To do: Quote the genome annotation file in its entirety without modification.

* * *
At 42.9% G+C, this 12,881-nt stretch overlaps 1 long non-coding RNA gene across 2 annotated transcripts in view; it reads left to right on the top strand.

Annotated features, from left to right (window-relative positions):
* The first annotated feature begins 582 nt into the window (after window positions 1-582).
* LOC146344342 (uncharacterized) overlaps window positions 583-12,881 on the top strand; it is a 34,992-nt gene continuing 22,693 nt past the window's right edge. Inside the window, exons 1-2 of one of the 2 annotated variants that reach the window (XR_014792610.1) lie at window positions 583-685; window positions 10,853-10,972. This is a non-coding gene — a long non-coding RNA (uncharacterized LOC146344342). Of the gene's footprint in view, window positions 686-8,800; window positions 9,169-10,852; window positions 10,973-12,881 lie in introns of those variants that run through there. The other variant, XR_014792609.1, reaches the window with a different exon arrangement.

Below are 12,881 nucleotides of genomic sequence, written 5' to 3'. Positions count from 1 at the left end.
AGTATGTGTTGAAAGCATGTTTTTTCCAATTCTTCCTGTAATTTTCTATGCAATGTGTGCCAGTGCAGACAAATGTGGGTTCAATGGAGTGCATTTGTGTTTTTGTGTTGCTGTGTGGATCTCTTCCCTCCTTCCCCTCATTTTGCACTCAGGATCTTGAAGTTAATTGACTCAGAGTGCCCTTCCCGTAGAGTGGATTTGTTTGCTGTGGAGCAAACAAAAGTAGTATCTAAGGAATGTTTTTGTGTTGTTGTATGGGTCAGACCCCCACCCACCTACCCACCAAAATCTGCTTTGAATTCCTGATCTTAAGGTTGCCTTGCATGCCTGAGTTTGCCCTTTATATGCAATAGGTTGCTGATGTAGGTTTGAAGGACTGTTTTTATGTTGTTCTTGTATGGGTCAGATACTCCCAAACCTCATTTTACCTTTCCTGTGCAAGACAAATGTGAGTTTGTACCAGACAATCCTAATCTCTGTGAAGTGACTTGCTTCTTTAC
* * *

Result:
At 42.9% G+C, this 12,881-nt stretch overlaps 1 long non-coding RNA gene across 2 annotated transcripts in view; it reads left to right on the top strand.

Annotated features, from left to right (window-relative positions):
* The first annotated feature begins 582 nt into the window (after window positions 1-582).
* LOC146344342 (uncharacterized) overlaps window positions 583-12,881 on the top strand; it is a 34,992-nt gene continuing 22,693 nt past the window's right edge. Inside the window, exons 1-2 of one of the 2 annotated variants that reach the window (XR_014792610.1) lie at window positions 583-685; window positions 10,853-10,972. This is a non-coding gene — a long non-coding RNA (uncharacterized LOC146344342). Of the gene's footprint in view, window positions 686-8,800; window positions 9,169-10,852; window positions 10,973-12,881 lie in introns of those variants that run through there. The other variant, XR_014792609.1, reaches the window with a different exon arrangement.

Below are 12,881 nucleotides of genomic sequence, written 5' to 3'. Positions count from 1 at the left end.
AGTATGTGTTGAAAGCATGTTTTTTCCAATTCTTCCTGTAATTTTCTATGCAATGTGTGCCAGTGCAGACAAATGTGGGTTCAATGGAGTGCATTTGTGTTTTTGTGTTGCTGTGTGGATCTCTTCCCTCCTTCCCCTCATTTTGCACTCAGGATCTTGAAGTTAATTGACTCAGAGTGCCCTTCCCGTAGAGTGGATTTGTTTGCTGTGGAGCAAACAAAAGTAGTATCTAAGGAATGTTTTTGTGTTGTTGTATGGGTCAGACCCCCACCCACCTACCCACCAAAATCTGCTTTGAATTCCTGATCTTAAGGTTGCCTTGCATGCCTGAGTTTGCCCTTTATATGCAATAGGTTGCTGATGTAGGTTTGAAGGACTGTTTTTATGTTGTTCTTGTATGGGTCAGATACTCCCAAACCTCATTTTACCTTTCCTGTGCAAGACAAATGTGAGTTTGTACCAGACAATCCTAATCTCTGTGAAGTGACTTGCTTCTTTAC